A few months ago, Louise Redknapp revealed her embarrassment in starring in "that" Thomas Cook ad, telling a newspaper that in all her years in showbiz, she'd never taken so much stick.
But for Josh Dyer, being humiliated all in the name of advertising is something that he's happy to do.
Dyer has been the focus of a new campaign for EA Games to help promote the launch of its All Points Bulletin multiplayer online game.
Created by Dare, the campaign turns Dyer, a 25-year-old free-runner, into a "human avatar". The agency has asked the online community to choose a haircut, piercing, tattoo and clothes for Dyer, before adding him to the game.
But not only will he feature in the game with the new look, Dyer has also had to undergo the changes for real. Over a three-week period during the voting process, he has had to get a new hairstyle (a blue "cyberpunk" cut), a piercing (a "snout" ring), a tattoo (wings on his back) and, most recently, a new outfit (last week, users voted for "steam punk" clobber).
"Our task was to make as much prolonged noise around the gaming community as we could, and to do that we had to do something extreme to capture the attention of the gaming press and the gamers themselves," Nick Emmel, Dare's executive planning director, says.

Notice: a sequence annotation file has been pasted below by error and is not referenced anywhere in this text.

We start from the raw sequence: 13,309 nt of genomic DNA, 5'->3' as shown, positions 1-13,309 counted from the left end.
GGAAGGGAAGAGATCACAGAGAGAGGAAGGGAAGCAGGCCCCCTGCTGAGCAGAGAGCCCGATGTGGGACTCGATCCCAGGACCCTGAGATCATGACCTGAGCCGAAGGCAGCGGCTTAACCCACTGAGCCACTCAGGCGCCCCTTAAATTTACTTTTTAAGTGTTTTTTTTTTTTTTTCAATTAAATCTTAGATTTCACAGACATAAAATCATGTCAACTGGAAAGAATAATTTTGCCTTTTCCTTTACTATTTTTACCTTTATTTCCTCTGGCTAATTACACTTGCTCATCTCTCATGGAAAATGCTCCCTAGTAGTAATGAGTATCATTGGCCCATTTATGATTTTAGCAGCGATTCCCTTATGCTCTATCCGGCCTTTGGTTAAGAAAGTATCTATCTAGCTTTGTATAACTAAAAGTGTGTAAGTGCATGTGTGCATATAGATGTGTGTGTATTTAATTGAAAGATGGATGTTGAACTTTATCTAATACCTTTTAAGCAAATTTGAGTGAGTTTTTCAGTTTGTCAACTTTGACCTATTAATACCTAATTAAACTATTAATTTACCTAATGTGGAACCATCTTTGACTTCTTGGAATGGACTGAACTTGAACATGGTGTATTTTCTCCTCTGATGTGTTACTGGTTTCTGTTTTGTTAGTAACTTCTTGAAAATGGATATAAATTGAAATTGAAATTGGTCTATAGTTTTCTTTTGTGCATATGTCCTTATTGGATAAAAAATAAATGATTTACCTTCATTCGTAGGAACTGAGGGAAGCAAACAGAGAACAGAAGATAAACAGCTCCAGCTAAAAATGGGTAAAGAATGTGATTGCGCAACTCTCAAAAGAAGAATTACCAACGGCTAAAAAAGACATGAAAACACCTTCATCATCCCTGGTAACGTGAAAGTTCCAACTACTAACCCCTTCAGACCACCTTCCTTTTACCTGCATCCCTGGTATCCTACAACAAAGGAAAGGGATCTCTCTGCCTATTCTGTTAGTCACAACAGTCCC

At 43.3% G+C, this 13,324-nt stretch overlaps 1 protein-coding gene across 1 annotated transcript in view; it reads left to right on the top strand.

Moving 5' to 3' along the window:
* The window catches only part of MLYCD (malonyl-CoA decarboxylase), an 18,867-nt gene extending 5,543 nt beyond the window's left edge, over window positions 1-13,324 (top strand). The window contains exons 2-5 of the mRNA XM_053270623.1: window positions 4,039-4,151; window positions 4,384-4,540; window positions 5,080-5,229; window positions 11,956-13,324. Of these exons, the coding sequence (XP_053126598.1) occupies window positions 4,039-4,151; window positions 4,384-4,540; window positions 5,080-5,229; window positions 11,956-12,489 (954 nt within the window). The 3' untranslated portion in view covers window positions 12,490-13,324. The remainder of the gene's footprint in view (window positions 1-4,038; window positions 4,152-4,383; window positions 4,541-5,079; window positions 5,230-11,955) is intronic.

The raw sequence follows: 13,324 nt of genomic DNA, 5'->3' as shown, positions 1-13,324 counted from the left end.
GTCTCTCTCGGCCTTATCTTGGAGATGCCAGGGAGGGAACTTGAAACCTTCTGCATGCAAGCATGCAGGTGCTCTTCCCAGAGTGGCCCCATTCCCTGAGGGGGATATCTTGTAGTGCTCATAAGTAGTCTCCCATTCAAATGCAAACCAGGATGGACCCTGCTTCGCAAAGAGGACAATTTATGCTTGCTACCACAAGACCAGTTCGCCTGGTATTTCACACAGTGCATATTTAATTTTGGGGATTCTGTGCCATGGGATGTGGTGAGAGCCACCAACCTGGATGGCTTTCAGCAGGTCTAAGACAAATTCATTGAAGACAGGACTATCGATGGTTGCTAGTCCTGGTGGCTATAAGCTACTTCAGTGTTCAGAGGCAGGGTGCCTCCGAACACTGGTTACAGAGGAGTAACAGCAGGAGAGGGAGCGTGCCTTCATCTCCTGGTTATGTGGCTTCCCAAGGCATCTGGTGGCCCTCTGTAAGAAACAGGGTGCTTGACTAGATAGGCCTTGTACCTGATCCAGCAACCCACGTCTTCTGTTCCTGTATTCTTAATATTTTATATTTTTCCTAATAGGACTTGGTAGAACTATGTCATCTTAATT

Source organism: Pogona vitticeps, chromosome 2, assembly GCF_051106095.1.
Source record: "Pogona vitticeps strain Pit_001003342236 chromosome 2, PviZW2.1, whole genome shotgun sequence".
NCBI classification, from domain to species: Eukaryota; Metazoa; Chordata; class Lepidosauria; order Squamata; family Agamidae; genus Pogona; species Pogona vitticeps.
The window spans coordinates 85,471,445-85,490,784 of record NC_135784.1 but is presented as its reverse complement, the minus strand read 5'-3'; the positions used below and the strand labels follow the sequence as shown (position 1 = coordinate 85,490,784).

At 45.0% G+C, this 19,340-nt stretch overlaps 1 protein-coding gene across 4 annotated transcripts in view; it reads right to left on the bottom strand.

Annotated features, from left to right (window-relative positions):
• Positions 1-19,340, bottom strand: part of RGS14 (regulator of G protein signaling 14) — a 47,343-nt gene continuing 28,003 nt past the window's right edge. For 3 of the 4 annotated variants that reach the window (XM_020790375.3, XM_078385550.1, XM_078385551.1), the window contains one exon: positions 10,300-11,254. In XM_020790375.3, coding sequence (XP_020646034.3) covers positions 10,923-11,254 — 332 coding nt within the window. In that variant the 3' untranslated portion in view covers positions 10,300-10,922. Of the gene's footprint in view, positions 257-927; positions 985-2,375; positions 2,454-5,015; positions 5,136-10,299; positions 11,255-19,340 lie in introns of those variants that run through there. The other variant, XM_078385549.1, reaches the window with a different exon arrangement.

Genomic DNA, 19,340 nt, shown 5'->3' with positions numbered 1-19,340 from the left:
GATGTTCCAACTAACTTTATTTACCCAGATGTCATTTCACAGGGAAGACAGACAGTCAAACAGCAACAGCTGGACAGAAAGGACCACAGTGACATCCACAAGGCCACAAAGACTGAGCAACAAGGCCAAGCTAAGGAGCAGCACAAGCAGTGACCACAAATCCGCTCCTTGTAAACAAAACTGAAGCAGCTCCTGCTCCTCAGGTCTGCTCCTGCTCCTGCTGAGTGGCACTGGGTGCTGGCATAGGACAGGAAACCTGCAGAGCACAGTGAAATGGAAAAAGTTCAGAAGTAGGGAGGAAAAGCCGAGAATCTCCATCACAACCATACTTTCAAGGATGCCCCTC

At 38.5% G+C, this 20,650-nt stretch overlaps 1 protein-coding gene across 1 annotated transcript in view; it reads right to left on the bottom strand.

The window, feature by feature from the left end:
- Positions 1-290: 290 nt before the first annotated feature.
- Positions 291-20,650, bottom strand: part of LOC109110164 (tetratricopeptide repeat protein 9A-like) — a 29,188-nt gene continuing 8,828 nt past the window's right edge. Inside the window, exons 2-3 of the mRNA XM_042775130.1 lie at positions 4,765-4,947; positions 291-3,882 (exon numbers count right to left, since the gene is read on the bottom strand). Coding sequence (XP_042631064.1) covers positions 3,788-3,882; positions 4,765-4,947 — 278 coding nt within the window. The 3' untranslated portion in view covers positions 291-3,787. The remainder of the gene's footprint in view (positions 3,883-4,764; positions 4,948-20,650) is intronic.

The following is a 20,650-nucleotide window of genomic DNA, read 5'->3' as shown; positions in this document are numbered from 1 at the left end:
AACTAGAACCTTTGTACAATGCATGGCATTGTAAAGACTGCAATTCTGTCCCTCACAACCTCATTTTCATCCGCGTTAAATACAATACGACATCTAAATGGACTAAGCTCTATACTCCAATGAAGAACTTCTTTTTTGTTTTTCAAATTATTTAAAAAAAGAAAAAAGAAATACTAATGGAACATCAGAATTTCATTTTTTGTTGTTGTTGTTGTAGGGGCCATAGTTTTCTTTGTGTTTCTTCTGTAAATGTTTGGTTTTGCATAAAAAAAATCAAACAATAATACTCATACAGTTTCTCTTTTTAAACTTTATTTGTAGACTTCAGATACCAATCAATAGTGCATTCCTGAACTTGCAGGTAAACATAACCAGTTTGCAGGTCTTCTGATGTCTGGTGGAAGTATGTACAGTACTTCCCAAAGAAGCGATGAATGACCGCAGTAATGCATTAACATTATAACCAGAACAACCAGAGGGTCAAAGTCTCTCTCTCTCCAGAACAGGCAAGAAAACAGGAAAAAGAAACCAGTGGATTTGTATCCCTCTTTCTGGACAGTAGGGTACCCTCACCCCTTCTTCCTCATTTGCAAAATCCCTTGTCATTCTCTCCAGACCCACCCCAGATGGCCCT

"Extreme" is an appropriate word. As expected with internet users, the gaming community didn't hold back and elected to give Dyer the most radical makeover possible. "This idea would be useless, though, if you clipped its wings," Emmel points out. "It all would have become a bit blunt and boring. But that's why we had a really extensive casting process.
"There were a lot of nutters and a lot of casting agencies that said 'no' because they didn't want their clients going near it, but we treated it all properly. We we psychologically tested everyone, so that we weren't tricking people into doing anything they didn't want to do."
So what on earth possessed Dyer to want to take part? "I saw it as an opportunity to promote myself and my skills, and do something worth remembering at the same time."
The snout ring, Dyer acknowledges, will probably be the first to go (he doesn't have much choice with the tattoo), but the process is not something he regrets. "Most of my friends think it's cool, funny, ballsy or all of the above," he says.
For Dare and EA, as well as the buzz the campaign has generated, they also now have an "in-game celebrity" who can be used in the future. "The number of people in the APB community is huge, so instead of recreating any of that, we're giving them an extra person to relate to and talk about," Emmel says. "He becomes a reason to drag people back in. In a way, we're hoping he could become our meerkat."